In search of

Time for a confession. Sometimes in my head I fancy myself ringside for the battle to end all battles, the Trojan war, if you will, of pop music: the inevitable 'N Sync vs. Backstreet brawl. Color me a sensationalist -- not a pedophile -- but so well-matched a challenge of sweet nubility and oversprayed denial could be just the thing to settle my hooked-out nerves in this profession of shiny-shirted, cynical observation. To see some skin finally break, or a nose knocked permanently out of place (sending publicists into photoshop-frenzies worldwide) might be just the link to pull it all together -- why they're here, why I'm here, and, well, why I'm queer.

So to read in the Dec. 29 Sentinel that Joey Fatone and A.J. McLean would be putting aside their differences in a meeting at Howie's paintball nightmare, Tabu, sent a shiver up my twice-tapped spine. After all, it is just those differences, that dimwitted antagonism, that makes my head bob through "It's Gonna Be Me," and my heart stop at "Shape of My Heart." Without it, I'm nothing. OK, maybe without it, I'd be something. Still, the late-afternoon charity event, designed to raise funds for an ailing dad to a girl-band hopeful (3rd Phase, they're called, although I'd hate to have seen the first), could give me a chance to stand in between the two beefier boys of the boy-band war and drop a piece of cheese. It could have been the best cheese war ever.

Only that would have required them to show up.

At least I did. Indeed, the promised lineup seemed too good to be missed: O-Town, LFO, Innosense, Roger Clemens ... what?

"Joey should be here soon," offered a sheepish emcee over a gurgling chant of "Joey, Joey, Joey" from the 30 or so spoiled spawn littering the dance floor while the awful Pink album played its mush. One unfortunate future queen vogued the Britney burp vogue with his two cheerleader lady friends whilst sporting a rhinestone belt symptomatic of too much Sarah Jessica Parker. I tried to walk past and philanthropically shove him, only I started to recall my "Like a Virgin" days and could only muster a gaze into the ether.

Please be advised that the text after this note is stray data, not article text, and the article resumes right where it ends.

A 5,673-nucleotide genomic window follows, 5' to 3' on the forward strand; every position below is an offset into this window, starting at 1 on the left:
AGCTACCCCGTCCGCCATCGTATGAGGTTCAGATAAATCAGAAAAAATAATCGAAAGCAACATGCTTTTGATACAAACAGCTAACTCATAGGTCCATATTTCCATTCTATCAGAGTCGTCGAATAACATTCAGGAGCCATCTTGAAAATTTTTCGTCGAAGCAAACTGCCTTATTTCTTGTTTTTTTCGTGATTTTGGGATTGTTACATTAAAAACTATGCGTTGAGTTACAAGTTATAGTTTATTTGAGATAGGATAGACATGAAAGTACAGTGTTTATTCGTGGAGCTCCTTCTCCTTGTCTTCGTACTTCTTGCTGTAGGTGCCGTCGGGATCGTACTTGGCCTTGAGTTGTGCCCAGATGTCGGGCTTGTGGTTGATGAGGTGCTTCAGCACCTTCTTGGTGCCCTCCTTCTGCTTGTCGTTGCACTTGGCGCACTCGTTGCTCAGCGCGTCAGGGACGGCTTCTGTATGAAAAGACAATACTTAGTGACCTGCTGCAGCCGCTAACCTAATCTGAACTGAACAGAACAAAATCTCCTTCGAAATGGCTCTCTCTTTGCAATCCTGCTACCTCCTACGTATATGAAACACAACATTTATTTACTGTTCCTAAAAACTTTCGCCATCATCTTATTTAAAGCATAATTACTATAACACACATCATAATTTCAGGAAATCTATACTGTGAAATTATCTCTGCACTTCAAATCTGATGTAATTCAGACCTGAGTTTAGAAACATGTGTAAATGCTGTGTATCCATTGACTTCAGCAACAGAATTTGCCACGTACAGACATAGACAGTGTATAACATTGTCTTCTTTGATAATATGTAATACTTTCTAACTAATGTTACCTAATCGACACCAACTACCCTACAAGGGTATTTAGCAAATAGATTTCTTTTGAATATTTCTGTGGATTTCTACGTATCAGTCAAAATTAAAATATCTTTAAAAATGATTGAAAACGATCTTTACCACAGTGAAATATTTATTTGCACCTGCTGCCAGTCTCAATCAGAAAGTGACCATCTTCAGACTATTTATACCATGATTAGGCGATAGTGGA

To V.I.P. or not V.I.P.

Soon I was penetrating the V.I.P. area, sipping a seven-dollar cocktail and, like every other mom and boa-ed daughter in the concourse, gazing into every hair boy's eyes to check their celebrity meter. It felt a little like Easter, only without the glittery eggs and pink marshmallows. It also felt a little like dirty fake snow in Celebration, but that's a whole other story.

"I'll meet you in the V.I.P. area," reiterated the marketing gal upon another fruitless wandering by yours truly. (I had to go outside to smoke, you see. Seems the Truth kids might maul me if a puff of nicotine were to sully their feathers.) "That's where the celebrities will be," I was assured.

All I saw was what might have been Eric from O-Town (were it to have mattered) holding couch court in a corner, occasionally caught in a flash from misdirected lensings by the trust-fund girls promised a prince charming. But then, that's the whole point of O-Town, anyway, right? -- to lame through the finish while Big Poppa's real players warm the bench. A.J., it should be noted, was probably a little busy washing his stench following a poorly disguised, XL 106.7-reported night out with a "hoochie mama" and a friend of mine. Southern Nights and strip clubs, it was. Surprised?

Not as surprised as I and my empathetic colleague Tyler Gray (ex-Single Guy of the Sentinel) were upon hearing the dreaded emcee's final coffin nail. Pitching the place to the youngsters, he announced, "We want to try to do some new things around here. You know, like House of Blues." Then he added, "Tell all of your friends that Tabu is very friendly to the underaged!"

Um, surely more friendly than I am, right?